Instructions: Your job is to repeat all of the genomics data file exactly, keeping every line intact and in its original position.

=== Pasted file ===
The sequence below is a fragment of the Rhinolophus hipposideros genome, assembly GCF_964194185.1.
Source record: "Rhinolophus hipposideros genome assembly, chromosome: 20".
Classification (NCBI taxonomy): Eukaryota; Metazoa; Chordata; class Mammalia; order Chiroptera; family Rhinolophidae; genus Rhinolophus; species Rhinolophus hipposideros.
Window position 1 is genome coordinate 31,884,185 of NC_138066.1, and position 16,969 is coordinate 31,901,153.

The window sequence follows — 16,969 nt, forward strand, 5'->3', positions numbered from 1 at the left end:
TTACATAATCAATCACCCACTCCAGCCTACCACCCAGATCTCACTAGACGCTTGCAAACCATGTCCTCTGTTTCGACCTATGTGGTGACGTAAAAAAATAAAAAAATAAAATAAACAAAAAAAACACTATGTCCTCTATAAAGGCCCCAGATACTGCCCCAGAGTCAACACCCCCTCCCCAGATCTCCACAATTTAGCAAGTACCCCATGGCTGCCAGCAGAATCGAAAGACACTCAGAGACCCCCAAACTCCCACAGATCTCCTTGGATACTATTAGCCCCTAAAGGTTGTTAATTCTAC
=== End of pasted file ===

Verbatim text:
The sequence below is a fragment of the Rhinolophus hipposideros genome, assembly GCF_964194185.1.
Source record: "Rhinolophus hipposideros genome assembly, chromosome: 20".
Classification (NCBI taxonomy): Eukaryota; Metazoa; Chordata; class Mammalia; order Chiroptera; family Rhinolophidae; genus Rhinolophus; species Rhinolophus hipposideros.
Window position 1 is genome coordinate 31,884,185 of NC_138066.1, and position 16,969 is coordinate 31,901,153.

The window sequence follows — 16,969 nt, forward strand, 5'->3', positions numbered from 1 at the left end:
TTACATAATCAATCACCCACTCCAGCCTACCACCCAGATCTCACTAGACGCTTGCAAACCATGTCCTCTGTTTCGACCTATGTGGTGACGTAAAAAAATAAAAAAATAAAATAAACAAAAAAAACACTATGTCCTCTATAAAGGCCCCAGATACTGCCCCAGAGTCAACACCCCCTCCCCAGATCTCCACAATTTAGCAAGTACCCCATGGCTGCCAGCAGAATCGAAAGACACTCAGAGACCCCCAAACTCCCACAGATCTCCTTGGATACTATTAGCCCCTAAAGGTTGTTAATTCTAC